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March 2017 news from WKU Libraries

  • Author: WKU Libraries
  • Author: Friday, March 31st, 2017
March 2017 news from WKU Libraries

Here is a list of March 2017 news items from the WKU Libraries Blog:

  • A Woman with Pull:  Early in the 1900s, the crack of shotguns could be heard around the Bowling Green home of George and Anna Hobson.  Used for storing Confederate munitions during the Civil War, the property (now known as Riverview at Hobson Grove) was home to a trapshooting operation, and its star was the Hobsons’ young daughter, George Anna.
  • Kentucky Live! presents Fenton Johnson and “The Man Who Loved Birds: A Novel”: Fenton Johnson will be the featured speaker in the next Kentucky Live Series at 7 p.m. April 20 at Barnes & Noble (1680 Campbell Lane).  He’ll be talking about his newest novel The Man Who Loved Birds which is set in Nelson County, Kentucky.
  • Far Away Places presents Ronald Fritze and "Egyptomania: A History of Fascination, Obsession, and Fantasy": Historian Ron Fritze will be the featured speaker in the Far Away Places series at 7 p.m. April 13 at Barnes & Noble (1680 Campbell Lane). Fritze, the Dean of Arts & Sciences at Athens State University, will be talking about his newest book, Egyptomania: A History of Fascination, Obsession and Fantasy.
  • Shaker Collections in Manuscripts & Folklife Archives: The Manuscripts & Folklife Archives of WKU’s Department of Library Special Collections is the premier destination for anyone interested in the history of the South Union Shakers. Researchers can browse a list of our principal Shaker collections, which focus on South Union but include materials relating to other Shaker colonies.  
  • McGuffey Readers on Exhibit: The Kentucky Library Research Collections has a display featuring early children’s readers.  William Holmes McGuffey (1800-1873) was a U.S. educator who is best remembered for his series of elementary school reading books called McGuffey Readers. Experts estimate that at least 120 million McGuffey Readers were sold between the years of 1836 and 1960.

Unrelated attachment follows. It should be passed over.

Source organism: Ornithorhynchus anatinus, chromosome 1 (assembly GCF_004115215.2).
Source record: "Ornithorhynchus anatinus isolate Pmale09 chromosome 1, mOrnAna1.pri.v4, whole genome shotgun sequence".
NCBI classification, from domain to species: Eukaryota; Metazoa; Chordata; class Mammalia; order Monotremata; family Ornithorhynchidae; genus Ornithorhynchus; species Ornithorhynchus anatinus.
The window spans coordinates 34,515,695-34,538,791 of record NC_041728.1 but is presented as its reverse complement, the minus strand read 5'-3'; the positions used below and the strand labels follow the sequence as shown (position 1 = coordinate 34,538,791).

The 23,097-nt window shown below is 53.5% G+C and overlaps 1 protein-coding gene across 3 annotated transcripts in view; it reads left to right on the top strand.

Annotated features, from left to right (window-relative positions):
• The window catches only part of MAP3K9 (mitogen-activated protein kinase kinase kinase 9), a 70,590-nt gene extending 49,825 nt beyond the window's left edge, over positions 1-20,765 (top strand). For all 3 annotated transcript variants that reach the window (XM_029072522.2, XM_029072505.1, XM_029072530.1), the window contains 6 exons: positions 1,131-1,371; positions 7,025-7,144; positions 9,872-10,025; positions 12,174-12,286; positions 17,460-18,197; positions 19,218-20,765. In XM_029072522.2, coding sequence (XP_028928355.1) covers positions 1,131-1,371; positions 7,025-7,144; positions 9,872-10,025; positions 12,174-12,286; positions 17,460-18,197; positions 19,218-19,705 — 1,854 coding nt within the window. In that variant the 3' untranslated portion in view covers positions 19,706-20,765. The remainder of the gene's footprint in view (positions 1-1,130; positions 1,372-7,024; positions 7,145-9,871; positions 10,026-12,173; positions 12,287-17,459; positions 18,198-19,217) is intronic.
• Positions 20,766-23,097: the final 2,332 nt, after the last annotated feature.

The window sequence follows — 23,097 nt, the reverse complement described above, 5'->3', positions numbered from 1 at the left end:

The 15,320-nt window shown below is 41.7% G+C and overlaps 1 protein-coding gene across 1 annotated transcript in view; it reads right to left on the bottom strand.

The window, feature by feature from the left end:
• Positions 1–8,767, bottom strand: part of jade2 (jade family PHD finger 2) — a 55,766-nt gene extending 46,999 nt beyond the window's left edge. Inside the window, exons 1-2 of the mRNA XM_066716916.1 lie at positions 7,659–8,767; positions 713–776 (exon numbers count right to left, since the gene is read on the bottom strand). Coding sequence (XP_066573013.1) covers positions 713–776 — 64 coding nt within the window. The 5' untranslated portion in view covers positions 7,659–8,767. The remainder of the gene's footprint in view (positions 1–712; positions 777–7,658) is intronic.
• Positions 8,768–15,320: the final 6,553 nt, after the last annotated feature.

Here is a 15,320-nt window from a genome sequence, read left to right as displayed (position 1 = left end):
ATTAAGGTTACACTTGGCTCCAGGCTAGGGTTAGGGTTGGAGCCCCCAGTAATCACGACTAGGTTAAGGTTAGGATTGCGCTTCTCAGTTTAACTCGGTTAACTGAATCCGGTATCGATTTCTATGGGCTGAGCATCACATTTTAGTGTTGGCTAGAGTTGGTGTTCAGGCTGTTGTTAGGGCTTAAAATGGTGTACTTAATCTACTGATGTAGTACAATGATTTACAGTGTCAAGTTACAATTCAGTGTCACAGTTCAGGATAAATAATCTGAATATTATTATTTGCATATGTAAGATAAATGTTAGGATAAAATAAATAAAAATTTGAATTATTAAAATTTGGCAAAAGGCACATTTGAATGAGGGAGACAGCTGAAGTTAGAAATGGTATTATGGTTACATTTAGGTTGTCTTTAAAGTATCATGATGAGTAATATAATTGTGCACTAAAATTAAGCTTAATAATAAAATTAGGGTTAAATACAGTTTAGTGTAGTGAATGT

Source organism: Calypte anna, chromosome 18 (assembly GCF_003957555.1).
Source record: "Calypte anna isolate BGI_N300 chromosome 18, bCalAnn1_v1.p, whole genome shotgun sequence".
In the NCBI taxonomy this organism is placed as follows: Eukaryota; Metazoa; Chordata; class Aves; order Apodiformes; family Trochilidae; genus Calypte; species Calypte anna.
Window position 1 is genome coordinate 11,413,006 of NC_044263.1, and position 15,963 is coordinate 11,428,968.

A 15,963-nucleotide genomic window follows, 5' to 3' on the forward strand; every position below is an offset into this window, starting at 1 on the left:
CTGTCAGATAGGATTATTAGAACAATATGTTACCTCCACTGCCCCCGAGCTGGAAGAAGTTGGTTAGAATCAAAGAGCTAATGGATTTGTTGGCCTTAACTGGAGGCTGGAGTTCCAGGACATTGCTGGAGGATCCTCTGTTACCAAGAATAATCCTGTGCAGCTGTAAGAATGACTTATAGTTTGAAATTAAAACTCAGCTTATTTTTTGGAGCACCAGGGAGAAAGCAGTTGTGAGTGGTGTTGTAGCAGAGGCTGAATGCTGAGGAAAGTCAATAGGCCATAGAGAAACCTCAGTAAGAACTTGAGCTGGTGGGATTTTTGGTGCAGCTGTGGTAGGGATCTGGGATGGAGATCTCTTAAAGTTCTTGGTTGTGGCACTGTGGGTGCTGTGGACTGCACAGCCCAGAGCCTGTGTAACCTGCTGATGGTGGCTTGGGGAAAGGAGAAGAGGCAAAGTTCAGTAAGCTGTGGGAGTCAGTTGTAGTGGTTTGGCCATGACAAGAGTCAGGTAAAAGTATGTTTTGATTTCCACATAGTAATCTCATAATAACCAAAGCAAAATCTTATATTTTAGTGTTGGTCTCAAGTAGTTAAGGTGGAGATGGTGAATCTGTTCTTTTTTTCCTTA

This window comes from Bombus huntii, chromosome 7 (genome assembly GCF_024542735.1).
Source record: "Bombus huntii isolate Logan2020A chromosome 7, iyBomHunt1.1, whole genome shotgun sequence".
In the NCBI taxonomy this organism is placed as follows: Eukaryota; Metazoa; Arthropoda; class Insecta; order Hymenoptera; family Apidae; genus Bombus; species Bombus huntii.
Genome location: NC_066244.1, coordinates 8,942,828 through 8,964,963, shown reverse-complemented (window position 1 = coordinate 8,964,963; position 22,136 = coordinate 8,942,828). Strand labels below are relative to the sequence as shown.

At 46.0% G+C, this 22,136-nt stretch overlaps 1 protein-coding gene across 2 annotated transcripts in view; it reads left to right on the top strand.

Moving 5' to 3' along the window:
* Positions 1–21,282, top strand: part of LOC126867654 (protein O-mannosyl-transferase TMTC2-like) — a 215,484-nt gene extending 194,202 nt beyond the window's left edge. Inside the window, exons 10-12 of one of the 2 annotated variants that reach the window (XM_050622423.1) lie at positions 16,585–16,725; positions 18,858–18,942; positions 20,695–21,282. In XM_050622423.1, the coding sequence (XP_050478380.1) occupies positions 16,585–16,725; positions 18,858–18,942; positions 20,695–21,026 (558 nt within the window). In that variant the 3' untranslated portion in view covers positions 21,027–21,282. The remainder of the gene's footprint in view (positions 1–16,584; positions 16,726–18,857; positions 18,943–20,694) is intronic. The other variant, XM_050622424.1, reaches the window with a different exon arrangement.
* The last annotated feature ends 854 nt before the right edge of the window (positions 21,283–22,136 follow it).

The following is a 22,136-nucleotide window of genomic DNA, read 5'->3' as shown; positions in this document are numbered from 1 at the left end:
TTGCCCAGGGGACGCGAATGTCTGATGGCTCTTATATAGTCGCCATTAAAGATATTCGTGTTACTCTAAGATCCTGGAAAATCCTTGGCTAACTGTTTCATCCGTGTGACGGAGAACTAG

• New Collection Documents Hopkinsville Asylum: The Department of Library Special Collections recently purchased a rare collection (Small Collection 3093) of documents related to the operation of the Western Lunatic Asylum (now Western State Hospital) in the mid- to late-19th century. The 65 items in the grouping includes contracts for food, coal and linens, as well as contracts for building projects, inventories, and several fascinating documents related to a devastating 1860 fire.
  • In Our Time: The inaugural issue of Time on March 3, 1923, introduced Americans to a weekly tradition of news-reading that continues to this day. At home on State Street in Bowling Green, Martha Potter warmed to the magazine’s format and content. “I am taking a new periodical ‘Time,’ she wrote her children in 1925, “which comes every week and which I like because it gives the news in short paragraphs, and is a very thin little volume which I can read in a short time.” She even suspected she could “get some valuable pointers from it” for her letters, which often ran to excessive length. In 1939, however, Martha was not so enthused when she wrote to Time complaining about some “cuss words” in letters to its editor.
  • Far Away Places presents "The Dominican Republic: The Land Columbus Loved, or the Land that Loathes Columbus": Bellarmine historian Eric Roorda was the featured speaker March 23 in WKU Libraries’ Far Away Places series on the topic The Dominican Republic: The Land Columbus Loved, or the Land that Loathes Columbus.

Contact: WKU Libraries, (270) 745-6125

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